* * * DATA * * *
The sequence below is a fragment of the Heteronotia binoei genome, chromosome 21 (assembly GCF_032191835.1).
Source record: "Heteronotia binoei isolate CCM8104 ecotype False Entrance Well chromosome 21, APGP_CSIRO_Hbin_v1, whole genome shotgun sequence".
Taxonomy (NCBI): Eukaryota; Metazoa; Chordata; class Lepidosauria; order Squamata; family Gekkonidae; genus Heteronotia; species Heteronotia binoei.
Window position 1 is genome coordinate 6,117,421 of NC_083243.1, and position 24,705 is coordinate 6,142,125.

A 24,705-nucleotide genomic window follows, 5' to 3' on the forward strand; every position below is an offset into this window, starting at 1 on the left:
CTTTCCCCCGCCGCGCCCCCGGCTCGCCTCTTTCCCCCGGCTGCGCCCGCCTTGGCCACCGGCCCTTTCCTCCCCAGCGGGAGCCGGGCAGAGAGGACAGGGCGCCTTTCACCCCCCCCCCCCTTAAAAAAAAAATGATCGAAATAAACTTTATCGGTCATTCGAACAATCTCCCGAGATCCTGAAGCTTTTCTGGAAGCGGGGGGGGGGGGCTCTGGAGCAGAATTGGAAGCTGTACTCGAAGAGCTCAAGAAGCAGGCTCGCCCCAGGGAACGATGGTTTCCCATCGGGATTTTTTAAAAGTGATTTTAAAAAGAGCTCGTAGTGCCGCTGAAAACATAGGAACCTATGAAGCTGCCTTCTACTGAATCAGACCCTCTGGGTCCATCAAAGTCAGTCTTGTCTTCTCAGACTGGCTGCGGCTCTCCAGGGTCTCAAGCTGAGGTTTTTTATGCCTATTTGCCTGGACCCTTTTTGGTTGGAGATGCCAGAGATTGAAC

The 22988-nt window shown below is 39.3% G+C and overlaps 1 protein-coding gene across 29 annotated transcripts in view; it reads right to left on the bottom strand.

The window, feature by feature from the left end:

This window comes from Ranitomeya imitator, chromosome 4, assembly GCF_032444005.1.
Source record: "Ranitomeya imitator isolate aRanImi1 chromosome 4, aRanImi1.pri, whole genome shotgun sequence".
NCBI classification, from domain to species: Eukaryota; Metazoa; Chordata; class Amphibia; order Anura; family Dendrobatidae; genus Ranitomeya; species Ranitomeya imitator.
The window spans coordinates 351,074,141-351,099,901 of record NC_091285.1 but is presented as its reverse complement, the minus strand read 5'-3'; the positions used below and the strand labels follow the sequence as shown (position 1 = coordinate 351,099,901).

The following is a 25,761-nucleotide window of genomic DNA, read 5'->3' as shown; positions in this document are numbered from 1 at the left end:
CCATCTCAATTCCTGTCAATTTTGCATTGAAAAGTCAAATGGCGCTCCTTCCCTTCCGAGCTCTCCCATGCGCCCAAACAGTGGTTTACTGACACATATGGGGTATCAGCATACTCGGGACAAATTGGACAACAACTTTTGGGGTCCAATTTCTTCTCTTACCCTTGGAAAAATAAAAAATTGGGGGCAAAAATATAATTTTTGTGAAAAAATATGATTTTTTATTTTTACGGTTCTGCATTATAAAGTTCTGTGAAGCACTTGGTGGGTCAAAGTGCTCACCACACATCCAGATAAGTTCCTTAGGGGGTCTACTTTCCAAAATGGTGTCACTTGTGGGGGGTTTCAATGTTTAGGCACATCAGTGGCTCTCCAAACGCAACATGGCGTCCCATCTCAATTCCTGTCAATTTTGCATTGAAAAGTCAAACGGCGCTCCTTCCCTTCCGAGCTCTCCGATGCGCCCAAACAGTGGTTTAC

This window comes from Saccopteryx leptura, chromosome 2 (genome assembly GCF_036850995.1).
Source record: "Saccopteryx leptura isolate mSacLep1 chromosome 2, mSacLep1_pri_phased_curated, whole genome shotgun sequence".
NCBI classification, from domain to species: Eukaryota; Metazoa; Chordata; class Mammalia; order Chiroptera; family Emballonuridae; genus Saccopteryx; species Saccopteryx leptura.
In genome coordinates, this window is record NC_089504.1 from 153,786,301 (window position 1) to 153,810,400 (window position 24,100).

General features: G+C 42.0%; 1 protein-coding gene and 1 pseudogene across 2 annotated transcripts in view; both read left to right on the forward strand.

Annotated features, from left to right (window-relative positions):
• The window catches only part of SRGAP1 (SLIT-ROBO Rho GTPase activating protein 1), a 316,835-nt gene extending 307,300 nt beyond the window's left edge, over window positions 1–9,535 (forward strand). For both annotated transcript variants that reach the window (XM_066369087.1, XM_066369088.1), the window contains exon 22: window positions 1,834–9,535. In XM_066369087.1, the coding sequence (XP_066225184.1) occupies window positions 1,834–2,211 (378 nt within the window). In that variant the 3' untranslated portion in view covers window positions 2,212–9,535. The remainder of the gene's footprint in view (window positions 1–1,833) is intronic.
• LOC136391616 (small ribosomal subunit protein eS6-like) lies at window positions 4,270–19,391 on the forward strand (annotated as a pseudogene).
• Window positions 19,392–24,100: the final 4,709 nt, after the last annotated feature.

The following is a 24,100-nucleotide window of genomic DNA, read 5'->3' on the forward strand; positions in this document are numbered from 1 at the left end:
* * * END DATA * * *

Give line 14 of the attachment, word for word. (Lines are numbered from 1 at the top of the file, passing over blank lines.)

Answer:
CCATCTCAATTCCTGTCAATTTTGCATTGAAAAGTCAAATGGCGCTCCTTCCCTTCCGAGCTCTCCCATGCGCCCAAACAGTGGTTTACTGACACATATGGGGTATCAGCATACTCGGGACAAATTGGACAACAACTTTTGGGGTCCAATTTCTTCTCTTACCCTTGGAAAAATAAAAAATTGGGGGCAAAAATATAATTTTTGTGAAAAAATATGATTTTTTATTTTTACGGTTCTGCATTATAAAGTTCTGTGAAGCACTTGGTGGGTCAAAGTGCTCACCACACATCCAGATAAGTTCCTTAGGGGGTCTACTTTCCAAAATGGTGTCACTTGTGGGGGGTTTCAATGTTTAGGCACATCAGTGGCTCTCCAAACGCAACATGGCGTCCCATCTCAATTCCTGTCAATTTTGCATTGAAAAGTCAAACGGCGCTCCTTCCCTTCCGAGCTCTCCGATGCGCCCAAACAGTGGTTTAC